Charles Schwab & Co. also realizes significant revenues for order flow payments but its shares (SCHW) remain near record highs. See: Charles Schwab Corp. stock finally blasts past $80 starring the RIA custody unit's record $81 billion in net new assets

The stock is trading near its 52-week high of $84.49 on Oct. 26. It closed today at $82.94 up $1.02, or 1.25%. It hit a low of $48.51 in November a year ago.

Related Moves

Robinhood shares spike 25% after CEO Vlad Tenev finally goes back on the attack against Acorns, Fidelity, and Schwabitrade by adding their tricks and features to its quiver

Semi-commoditized by giants and upstarts alike, the Menlo Park, Calif. firm is extending trading hours and doing its own Acorns-style round-up debit card to show it's in the fight.

March 29, 2022 – 7:19 PM

Robinhood gets 'brilliant' upper manager -- and a spare CEO -- by nabbing TD Ameritrade's ex-thinkorswim top exec, hopefully to throw a lifesaver to Robinhood's sinking stock

The Menlo Park, Calif., firm nabbed Steve Quirk as first-ever chief brokerage officer to 'bridge the gap between academia and reality.'

January 6, 2022 – 10:33 PM



November 24, 2021 — 7:02 PM
How much did the ox actually weigh!?
Jeff Spears

Jeff Spears

November 24, 2021 — 11:52 AM
The company needs to invite two types into the management tent. An experienced Compliance professional and an RIA professional. I have some ideas.
Brian Murphy

Brian Murphy

November 24, 2021 — 8:58 PM
Seems Robinhood co-founders are finding that there is "no free lunch" in the investment industry. Their service isn't "free" to their clients and the "democratization" they boldly claim to be ushering in isn't free of conflict or regulatory scrutiny either. Payment for order flow should be either banned outright, or clearly charged to clients as commission on trade ticket...ie) a trade that crosses at $8.30 with .05 for order flow should be shown as $8.25 + $0.05 commission. This industry continues to be a cesspool of exploitation of the un-informed. Payment for order flow is only one way; mutual fund share classes are another. The "bring money over to our firm in exchange for a lower mortgage interest rate" game played by banks is still another. These bullshit shell-games should be stopped by the SEC before they become multi-billion dollar standard practices. Robinhood has been doing business for more than 5 years using the same business model...why does it take an billion $ ipo to get the SEC's attention?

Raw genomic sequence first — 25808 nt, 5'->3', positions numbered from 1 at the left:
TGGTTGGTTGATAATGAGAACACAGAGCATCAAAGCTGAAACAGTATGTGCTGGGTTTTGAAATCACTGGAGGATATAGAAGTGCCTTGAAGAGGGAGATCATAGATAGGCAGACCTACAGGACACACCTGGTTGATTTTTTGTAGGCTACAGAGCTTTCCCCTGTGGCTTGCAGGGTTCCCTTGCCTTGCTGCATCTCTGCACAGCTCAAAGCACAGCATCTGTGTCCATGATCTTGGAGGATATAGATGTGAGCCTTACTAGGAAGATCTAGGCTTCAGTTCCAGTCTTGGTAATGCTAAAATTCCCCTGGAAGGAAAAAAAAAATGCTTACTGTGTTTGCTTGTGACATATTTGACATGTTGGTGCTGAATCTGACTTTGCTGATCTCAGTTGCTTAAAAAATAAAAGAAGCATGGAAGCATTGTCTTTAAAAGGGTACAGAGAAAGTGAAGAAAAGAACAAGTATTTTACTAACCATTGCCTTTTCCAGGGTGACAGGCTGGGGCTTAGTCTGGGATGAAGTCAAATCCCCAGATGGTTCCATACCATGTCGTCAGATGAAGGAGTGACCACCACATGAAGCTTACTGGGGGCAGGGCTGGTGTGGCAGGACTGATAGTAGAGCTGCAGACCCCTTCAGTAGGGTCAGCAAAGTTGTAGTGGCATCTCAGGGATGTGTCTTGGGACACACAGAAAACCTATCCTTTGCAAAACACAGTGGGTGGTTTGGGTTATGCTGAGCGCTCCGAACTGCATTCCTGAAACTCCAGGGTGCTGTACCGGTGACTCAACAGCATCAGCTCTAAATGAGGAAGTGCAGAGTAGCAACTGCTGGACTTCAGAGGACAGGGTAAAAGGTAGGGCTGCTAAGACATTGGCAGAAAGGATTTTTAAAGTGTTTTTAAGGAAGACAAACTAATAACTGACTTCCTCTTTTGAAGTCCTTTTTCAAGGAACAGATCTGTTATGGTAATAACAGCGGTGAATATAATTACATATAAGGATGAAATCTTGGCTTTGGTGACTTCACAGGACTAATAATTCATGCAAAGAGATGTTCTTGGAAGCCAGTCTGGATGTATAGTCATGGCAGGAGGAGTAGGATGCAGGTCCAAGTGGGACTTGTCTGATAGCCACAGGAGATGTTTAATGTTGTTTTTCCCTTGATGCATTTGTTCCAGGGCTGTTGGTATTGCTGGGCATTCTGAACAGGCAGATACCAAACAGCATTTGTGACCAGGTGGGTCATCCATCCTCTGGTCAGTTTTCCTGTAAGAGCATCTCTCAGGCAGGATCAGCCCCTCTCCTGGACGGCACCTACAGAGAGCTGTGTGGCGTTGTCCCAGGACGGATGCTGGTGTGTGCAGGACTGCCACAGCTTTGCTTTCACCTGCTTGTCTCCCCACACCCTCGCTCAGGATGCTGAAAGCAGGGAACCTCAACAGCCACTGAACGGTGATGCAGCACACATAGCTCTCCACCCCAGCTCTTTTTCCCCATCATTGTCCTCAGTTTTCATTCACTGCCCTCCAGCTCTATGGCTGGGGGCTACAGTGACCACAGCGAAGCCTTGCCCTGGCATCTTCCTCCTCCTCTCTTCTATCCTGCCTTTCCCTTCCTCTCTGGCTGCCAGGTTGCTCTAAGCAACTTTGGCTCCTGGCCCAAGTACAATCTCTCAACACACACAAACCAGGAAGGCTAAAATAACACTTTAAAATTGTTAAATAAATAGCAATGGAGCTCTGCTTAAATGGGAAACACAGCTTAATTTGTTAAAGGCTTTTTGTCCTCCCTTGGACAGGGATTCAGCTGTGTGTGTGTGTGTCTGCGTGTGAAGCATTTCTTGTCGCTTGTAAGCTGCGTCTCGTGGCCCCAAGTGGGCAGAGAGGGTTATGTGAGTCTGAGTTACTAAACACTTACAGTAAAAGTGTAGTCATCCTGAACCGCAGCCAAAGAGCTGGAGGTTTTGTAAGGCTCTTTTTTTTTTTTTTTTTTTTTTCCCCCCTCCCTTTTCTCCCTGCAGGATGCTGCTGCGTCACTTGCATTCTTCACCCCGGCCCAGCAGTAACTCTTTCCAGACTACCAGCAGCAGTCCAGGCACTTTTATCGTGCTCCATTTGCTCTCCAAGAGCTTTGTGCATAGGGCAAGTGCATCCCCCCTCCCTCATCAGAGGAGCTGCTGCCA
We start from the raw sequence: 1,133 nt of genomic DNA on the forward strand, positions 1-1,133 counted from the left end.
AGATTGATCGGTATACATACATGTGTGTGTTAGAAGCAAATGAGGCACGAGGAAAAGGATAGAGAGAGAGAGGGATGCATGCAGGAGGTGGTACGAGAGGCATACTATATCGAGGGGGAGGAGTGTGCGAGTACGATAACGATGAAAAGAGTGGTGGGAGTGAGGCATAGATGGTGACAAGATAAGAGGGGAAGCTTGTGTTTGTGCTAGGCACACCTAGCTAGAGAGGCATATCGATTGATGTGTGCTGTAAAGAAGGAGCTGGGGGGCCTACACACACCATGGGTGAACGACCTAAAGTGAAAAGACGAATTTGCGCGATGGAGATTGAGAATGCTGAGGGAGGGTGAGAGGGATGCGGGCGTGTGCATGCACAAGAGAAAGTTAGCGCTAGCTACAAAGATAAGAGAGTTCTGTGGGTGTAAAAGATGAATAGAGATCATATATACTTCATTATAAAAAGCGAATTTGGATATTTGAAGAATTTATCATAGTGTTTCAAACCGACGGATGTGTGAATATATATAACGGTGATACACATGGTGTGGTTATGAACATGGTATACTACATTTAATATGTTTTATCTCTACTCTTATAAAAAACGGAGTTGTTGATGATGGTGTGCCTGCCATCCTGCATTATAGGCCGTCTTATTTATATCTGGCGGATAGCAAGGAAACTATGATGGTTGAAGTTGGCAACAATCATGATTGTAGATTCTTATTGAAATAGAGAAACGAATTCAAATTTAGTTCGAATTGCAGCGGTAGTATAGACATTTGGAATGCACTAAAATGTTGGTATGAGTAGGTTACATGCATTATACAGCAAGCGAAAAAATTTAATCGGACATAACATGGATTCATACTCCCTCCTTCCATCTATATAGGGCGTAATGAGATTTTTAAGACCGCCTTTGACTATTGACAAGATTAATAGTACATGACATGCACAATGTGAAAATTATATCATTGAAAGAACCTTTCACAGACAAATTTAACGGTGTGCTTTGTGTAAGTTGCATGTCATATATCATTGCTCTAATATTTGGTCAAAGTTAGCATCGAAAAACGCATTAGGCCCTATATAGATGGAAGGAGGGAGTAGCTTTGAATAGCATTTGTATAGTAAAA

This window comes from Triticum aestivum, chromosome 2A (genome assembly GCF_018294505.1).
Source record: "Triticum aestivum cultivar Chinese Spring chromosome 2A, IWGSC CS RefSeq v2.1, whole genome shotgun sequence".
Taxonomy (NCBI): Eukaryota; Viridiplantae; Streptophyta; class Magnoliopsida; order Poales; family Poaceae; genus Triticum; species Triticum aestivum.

Ron A Rhoades

Ron A Rhoades

November 24, 2021 — 11:01 PM
Under the duty of best execution, a broker (as agent of the customer) has a quasi-fiduciary (limited fiduciary) obligation, rather than a broad fiduciary duty applicable to the whole relationship. The same fiduciary principles apply - in this case, seek the very best execution for the client, under a duty of loyalty arising from the principal-agent nature of the relationship. It is troubling that, over several decades, the SEC has never stepped in and banned payment for order flow, which artificially inflates bid-ask spreads - thereby causing investors to pay larger amounts in transaction fees. Payment for order flow, which was popularized by Bernie Madoff's BD firm, should be banned. If banned, this would bring back commissions for trades. But the increased transparency would result in a competitive marketplace for customers of BDs, which would likely result in far less expense to investors. And it would remove one of the many unnecessary conflicts of interest that currently exist between BDs and their customers.
Knut A Rostad

Knut A Rostad

November 26, 2021 — 11:27 PM
Thank you, Brooke, for bringing Robinhood into RIAs main view. Your piece is much needed. Only question is why Charle Munger's view is not heard more often. As Munger said in the WSJ, “I hate this luring of people into engaging in speculative orgies,” Mr. Munger told The Wall Street Journal from his Los Angeles home. Robinhood “may call it investing, but that’s all bullshit.”